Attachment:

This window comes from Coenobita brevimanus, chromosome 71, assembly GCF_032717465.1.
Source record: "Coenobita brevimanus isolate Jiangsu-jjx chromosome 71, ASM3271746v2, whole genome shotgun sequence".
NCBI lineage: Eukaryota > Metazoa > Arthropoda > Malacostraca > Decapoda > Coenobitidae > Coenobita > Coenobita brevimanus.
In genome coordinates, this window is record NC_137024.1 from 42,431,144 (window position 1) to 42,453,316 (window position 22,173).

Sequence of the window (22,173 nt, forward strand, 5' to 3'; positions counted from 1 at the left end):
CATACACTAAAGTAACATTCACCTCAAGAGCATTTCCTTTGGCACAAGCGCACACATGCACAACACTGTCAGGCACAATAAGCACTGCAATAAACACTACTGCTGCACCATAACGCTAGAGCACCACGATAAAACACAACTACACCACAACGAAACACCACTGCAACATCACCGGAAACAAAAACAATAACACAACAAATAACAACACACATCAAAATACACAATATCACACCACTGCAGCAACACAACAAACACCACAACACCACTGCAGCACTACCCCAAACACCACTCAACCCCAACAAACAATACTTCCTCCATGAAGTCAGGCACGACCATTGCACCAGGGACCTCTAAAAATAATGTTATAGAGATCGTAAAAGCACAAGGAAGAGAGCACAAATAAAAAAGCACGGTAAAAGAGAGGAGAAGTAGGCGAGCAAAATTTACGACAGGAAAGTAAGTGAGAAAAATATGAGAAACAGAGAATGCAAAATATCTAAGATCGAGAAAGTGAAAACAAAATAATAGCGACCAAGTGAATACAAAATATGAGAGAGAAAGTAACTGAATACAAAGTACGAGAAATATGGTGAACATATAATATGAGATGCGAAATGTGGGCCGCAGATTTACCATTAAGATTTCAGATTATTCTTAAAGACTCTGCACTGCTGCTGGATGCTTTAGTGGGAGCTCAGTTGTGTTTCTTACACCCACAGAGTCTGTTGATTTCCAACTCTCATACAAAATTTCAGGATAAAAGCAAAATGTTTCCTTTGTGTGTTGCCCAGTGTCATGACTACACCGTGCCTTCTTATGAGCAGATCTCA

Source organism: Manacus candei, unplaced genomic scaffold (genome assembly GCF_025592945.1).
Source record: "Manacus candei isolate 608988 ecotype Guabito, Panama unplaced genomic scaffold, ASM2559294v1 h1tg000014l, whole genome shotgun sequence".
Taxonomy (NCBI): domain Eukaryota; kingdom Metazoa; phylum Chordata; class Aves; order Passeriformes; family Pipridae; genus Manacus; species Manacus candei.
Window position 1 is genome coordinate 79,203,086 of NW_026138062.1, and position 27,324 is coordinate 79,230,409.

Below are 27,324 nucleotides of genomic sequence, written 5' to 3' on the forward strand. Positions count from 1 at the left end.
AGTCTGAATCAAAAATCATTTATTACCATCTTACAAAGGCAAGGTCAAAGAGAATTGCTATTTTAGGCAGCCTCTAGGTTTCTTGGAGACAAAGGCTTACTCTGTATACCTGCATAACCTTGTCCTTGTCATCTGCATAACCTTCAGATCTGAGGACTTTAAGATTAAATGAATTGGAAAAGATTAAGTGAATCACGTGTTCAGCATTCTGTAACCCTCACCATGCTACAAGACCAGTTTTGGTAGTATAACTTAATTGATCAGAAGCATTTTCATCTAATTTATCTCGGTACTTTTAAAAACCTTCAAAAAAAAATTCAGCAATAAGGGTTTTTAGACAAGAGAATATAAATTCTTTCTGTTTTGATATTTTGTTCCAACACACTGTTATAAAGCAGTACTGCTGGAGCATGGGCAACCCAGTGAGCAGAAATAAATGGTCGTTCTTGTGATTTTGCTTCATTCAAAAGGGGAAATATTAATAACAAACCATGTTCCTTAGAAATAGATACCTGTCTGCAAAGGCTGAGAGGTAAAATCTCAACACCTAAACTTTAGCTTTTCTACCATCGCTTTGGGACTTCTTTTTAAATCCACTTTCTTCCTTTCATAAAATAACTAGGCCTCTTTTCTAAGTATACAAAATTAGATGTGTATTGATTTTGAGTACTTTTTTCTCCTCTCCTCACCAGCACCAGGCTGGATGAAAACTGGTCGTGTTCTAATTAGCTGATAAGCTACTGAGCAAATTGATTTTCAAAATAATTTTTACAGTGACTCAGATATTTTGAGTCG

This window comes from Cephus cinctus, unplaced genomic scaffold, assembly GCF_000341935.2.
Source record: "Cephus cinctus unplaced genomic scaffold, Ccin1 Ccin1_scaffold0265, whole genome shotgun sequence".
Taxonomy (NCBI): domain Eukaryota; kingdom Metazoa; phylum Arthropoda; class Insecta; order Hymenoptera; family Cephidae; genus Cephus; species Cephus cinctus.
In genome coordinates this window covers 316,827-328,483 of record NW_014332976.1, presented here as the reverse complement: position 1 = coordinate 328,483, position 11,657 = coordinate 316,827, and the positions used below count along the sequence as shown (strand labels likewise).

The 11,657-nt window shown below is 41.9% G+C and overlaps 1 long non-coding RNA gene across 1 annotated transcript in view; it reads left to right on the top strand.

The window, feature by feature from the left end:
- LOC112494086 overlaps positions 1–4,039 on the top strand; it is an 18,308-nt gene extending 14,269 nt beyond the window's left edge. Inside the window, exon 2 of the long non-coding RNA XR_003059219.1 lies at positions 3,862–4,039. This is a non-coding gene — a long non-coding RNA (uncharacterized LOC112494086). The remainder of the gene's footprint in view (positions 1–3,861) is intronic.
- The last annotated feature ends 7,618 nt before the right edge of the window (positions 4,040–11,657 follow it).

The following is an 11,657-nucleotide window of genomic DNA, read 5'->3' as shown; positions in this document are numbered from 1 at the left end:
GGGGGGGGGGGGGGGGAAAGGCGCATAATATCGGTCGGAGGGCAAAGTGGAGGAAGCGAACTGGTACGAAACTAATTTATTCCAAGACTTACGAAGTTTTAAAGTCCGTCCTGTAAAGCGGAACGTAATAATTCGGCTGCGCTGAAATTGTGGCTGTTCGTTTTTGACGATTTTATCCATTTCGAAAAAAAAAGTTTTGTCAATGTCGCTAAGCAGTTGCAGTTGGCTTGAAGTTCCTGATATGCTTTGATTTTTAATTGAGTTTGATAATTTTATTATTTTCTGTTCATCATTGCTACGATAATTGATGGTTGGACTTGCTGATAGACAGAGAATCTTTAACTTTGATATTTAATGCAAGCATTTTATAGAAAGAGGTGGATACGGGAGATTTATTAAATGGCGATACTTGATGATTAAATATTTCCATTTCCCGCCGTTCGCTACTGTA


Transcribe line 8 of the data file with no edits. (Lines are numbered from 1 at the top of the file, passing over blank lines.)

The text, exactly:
Source record: "Manacus candei isolate 608988 ecotype Guabito, Panama unplaced genomic scaffold, ASM2559294v1 h1tg000014l, whole genome shotgun sequence".